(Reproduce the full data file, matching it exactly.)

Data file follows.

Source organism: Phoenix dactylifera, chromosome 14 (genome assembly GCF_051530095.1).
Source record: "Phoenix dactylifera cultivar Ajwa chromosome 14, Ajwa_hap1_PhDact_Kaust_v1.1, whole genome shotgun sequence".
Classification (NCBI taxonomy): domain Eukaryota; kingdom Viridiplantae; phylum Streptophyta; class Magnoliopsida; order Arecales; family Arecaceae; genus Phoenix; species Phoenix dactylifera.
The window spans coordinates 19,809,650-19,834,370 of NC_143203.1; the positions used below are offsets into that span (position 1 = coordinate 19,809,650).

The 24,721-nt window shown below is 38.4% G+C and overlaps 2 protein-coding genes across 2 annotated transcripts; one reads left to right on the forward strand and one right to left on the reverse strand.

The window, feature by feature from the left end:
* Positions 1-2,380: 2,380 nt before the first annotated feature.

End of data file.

Source organism: Phoenix dactylifera, chromosome 14 (genome assembly GCF_051530095.1).
Source record: "Phoenix dactylifera cultivar Ajwa chromosome 14, Ajwa_hap1_PhDact_Kaust_v1.1, whole genome shotgun sequence".
Classification (NCBI taxonomy): domain Eukaryota; kingdom Viridiplantae; phylum Streptophyta; class Magnoliopsida; order Arecales; family Arecaceae; genus Phoenix; species Phoenix dactylifera.
The window spans coordinates 19,809,650-19,834,370 of NC_143203.1; the positions used below are offsets into that span (position 1 = coordinate 19,809,650).

The 24,721-nt window shown below is 38.4% G+C and overlaps 2 protein-coding genes across 2 annotated transcripts; one reads left to right on the forward strand and one right to left on the reverse strand.

The window, feature by feature from the left end:
* Positions 1-2,380: 2,380 nt before the first annotated feature.